Landscapes, Ireland, Giant's Causeway, basalt columns
Title written in pencil below image: "Riesendamm Ireland"
Copper engraving of the "Giant's Causeway" on the northern coast of Ireland.
The area has ca 40,000 basalt columns.
Hand coloring. Pubished ca 1807.
Very minor signs og age and use in margins.
Image: 14 x 20 cm (5.5 x 7.8")
The Giant's Causeway is a four-mile stretch of columnar basalt at the northern tip of Ireland. It was given its name in the folklore called the Fenian Cycle, or Ossianic Syble, an oral tradition of 800 or 900 years' duration that was finally put into writing in the 12th and 13th centuries. By legend, Oisin (Ossian) was the son of a great king, the giant Finn MacCool (MacCumhaill), leader of the Fianna warriors in the 3rd century. Orra Hitchcock referred to his epic poetry in her remark on the wildness of Scottish scenery.
One legend explaining the geological formation says that Finn MacCool became so enraged by his counterpart in Scotland, the giant Finn Gall, that he tore rock out of the cliffs and made a bridge across the water in order to chase him. When he finished the bridge, he was too tired from the exertion to pursue his foe, so he lay down to sleep in a large crib. Meanwhile, Finn Gall found the bridge and crossed over to Ireland, but at the sight of what appeared to be an enormous baby in the crib, became terrified at the thought of how large the father must be and went running back to Scotland, ripping the bridge to pieces behind him so he couldn't be followed.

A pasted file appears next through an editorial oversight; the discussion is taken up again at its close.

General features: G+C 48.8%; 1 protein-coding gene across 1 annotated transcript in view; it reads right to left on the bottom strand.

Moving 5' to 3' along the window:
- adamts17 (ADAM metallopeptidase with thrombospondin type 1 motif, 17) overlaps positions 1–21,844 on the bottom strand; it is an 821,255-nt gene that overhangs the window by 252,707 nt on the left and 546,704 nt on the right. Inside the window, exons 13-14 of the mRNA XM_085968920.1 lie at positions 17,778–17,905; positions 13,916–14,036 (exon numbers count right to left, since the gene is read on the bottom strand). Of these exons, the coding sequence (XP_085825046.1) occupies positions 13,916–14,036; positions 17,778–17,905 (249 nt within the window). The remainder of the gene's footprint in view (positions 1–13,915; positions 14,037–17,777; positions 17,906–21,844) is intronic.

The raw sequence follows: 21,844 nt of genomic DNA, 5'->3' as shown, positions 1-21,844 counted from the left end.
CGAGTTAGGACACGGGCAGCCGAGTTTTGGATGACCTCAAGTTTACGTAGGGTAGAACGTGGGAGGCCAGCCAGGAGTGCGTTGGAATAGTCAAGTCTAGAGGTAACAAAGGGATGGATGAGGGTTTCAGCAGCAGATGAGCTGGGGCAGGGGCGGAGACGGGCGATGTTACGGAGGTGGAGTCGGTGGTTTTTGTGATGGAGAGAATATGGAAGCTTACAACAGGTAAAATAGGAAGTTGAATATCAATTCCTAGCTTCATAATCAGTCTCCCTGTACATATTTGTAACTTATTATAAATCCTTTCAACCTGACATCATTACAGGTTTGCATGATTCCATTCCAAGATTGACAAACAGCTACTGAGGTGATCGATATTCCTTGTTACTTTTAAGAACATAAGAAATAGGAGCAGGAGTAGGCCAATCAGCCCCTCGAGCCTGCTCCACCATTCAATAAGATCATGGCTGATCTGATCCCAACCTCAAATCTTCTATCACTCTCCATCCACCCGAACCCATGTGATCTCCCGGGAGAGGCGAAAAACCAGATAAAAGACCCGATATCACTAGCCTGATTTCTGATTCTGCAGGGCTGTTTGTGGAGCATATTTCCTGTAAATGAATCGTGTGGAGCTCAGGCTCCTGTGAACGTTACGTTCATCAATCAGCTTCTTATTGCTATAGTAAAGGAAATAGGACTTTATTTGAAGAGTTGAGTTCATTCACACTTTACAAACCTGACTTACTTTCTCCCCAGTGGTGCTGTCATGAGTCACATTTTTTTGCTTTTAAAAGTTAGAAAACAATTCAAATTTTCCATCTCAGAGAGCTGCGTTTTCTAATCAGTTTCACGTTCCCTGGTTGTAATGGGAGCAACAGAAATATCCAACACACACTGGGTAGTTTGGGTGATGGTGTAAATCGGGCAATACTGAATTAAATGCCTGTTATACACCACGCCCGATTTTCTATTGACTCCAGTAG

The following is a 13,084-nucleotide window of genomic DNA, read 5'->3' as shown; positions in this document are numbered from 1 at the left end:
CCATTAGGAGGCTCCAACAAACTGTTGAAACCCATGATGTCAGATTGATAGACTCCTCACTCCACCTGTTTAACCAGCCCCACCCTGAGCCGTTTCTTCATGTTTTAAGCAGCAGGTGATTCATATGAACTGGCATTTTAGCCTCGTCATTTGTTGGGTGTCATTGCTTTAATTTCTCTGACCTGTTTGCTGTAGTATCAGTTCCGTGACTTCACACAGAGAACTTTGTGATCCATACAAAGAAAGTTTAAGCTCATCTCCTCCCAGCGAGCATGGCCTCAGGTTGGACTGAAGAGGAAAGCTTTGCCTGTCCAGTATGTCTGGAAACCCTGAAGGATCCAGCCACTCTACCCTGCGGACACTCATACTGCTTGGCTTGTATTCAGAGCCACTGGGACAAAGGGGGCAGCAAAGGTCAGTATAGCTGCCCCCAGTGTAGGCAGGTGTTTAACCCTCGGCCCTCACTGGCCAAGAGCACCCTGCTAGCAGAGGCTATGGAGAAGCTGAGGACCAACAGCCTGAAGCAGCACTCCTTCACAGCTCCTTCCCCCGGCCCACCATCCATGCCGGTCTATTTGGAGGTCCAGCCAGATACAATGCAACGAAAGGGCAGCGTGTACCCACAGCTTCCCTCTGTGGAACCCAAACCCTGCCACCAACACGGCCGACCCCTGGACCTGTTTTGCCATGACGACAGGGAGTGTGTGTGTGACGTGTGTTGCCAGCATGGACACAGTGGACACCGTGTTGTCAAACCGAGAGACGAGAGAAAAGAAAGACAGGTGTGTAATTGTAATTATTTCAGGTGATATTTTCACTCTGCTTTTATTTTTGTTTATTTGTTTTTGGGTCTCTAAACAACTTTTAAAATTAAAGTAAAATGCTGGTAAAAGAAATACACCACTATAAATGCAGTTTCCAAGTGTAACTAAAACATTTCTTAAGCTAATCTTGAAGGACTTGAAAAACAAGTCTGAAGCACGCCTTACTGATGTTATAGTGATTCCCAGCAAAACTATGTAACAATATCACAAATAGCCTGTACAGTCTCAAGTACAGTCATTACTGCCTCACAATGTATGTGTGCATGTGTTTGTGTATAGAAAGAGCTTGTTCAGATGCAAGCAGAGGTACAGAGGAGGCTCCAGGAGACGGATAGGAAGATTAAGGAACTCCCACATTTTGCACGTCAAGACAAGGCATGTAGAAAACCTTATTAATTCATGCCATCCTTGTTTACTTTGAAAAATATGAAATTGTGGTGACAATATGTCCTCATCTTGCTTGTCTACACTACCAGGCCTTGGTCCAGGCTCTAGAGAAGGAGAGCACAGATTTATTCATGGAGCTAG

The Causeway formed about 60 million years ago, when tectonic plates breaking apart allowed lava to shoot out and begin to cool. Fractures formed at the surface during the cooling process and continued to form as the cooling continued downward. The columns are five, six, or seven-sided, with a few having four or eight sides, and are up to 82 feet tall. The slower the cooling, the greater the diameter of the column would be. Those at the Giant's Causeway are from 15 to 20 inches in diameter.
Altogether, there are approximately 40,000 columns in three sections: Grand, Middle, and Little. The most spectacular are the Middle Basalts, vertical columns with narrower, irregular columns on top.
Because the feature is on the coast and reaches down into the sea, it appears to be a bridge to Scotland's island of Staffa, in the Hebrides, where similar columnar basalts are found in Fingal's (Finn Gall's) Cave.
volcanic fissure eruption; County Antrim; north coast of Northern Ireland; Bushmills; Causeway Coast World Heritage Site; Paleocene Epoch, Antrim; volcanic activity, molten basalt; chalk beds; volcanic plateau; lava; geology, volcanology; rowing; row boat; Red basaltic prisms; The Chimney Stacks; columnar jointed volcanics; Thulean Plateau; Küste von Ulster in der Grafschaft Antrim; Basalt-Pfeiler; Basalt-Säulen; Verm. Gegenst. CXXV. Melanges. CXXV. Misc. Subj. CXXV. Miscellanea. CXXV.; Bertuch, Friedrich Justin; Küste; Meer; Boot;
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